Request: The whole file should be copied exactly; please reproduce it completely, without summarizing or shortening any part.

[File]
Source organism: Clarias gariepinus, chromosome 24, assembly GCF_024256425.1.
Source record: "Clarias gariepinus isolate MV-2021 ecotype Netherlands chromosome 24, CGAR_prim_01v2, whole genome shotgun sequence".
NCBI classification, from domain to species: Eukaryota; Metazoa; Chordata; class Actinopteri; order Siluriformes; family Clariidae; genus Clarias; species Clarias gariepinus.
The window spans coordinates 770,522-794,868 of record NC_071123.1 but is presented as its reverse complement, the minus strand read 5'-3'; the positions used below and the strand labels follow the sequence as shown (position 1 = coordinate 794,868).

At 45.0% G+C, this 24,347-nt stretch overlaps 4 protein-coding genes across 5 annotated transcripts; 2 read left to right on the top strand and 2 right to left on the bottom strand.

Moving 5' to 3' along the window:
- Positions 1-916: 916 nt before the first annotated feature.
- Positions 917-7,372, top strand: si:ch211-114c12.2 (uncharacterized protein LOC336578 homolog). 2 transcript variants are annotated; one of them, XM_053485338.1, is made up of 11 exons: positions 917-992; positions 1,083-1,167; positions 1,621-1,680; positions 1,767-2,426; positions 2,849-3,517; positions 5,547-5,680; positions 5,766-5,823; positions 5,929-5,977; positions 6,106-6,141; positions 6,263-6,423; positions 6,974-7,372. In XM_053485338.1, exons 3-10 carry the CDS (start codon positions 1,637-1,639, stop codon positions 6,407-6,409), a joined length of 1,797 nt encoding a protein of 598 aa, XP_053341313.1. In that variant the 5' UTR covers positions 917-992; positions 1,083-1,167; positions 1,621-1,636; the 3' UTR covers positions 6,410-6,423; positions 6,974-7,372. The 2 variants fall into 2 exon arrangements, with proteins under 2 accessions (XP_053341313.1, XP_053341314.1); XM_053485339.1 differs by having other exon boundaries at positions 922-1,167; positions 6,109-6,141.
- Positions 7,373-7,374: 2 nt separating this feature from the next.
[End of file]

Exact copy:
Source organism: Clarias gariepinus, chromosome 24, assembly GCF_024256425.1.
Source record: "Clarias gariepinus isolate MV-2021 ecotype Netherlands chromosome 24, CGAR_prim_01v2, whole genome shotgun sequence".
NCBI classification, from domain to species: Eukaryota; Metazoa; Chordata; class Actinopteri; order Siluriformes; family Clariidae; genus Clarias; species Clarias gariepinus.
The window spans coordinates 770,522-794,868 of record NC_071123.1 but is presented as its reverse complement, the minus strand read 5'-3'; the positions used below and the strand labels follow the sequence as shown (position 1 = coordinate 794,868).

At 45.0% G+C, this 24,347-nt stretch overlaps 4 protein-coding genes across 5 annotated transcripts; 2 read left to right on the top strand and 2 right to left on the bottom strand.

Moving 5' to 3' along the window:
- Positions 1-916: 916 nt before the first annotated feature.
- Positions 917-7,372, top strand: si:ch211-114c12.2 (uncharacterized protein LOC336578 homolog). 2 transcript variants are annotated; one of them, XM_053485338.1, is made up of 11 exons: positions 917-992; positions 1,083-1,167; positions 1,621-1,680; positions 1,767-2,426; positions 2,849-3,517; positions 5,547-5,680; positions 5,766-5,823; positions 5,929-5,977; positions 6,106-6,141; positions 6,263-6,423; positions 6,974-7,372. In XM_053485338.1, exons 3-10 carry the CDS (start codon positions 1,637-1,639, stop codon positions 6,407-6,409), a joined length of 1,797 nt encoding a protein of 598 aa, XP_053341313.1. In that variant the 5' UTR covers positions 917-992; positions 1,083-1,167; positions 1,621-1,636; the 3' UTR covers positions 6,410-6,423; positions 6,974-7,372. The 2 variants fall into 2 exon arrangements, with proteins under 2 accessions (XP_053341313.1, XP_053341314.1); XM_053485339.1 differs by having other exon boundaries at positions 922-1,167; positions 6,109-6,141.
- Positions 7,373-7,374: 2 nt separating this feature from the next.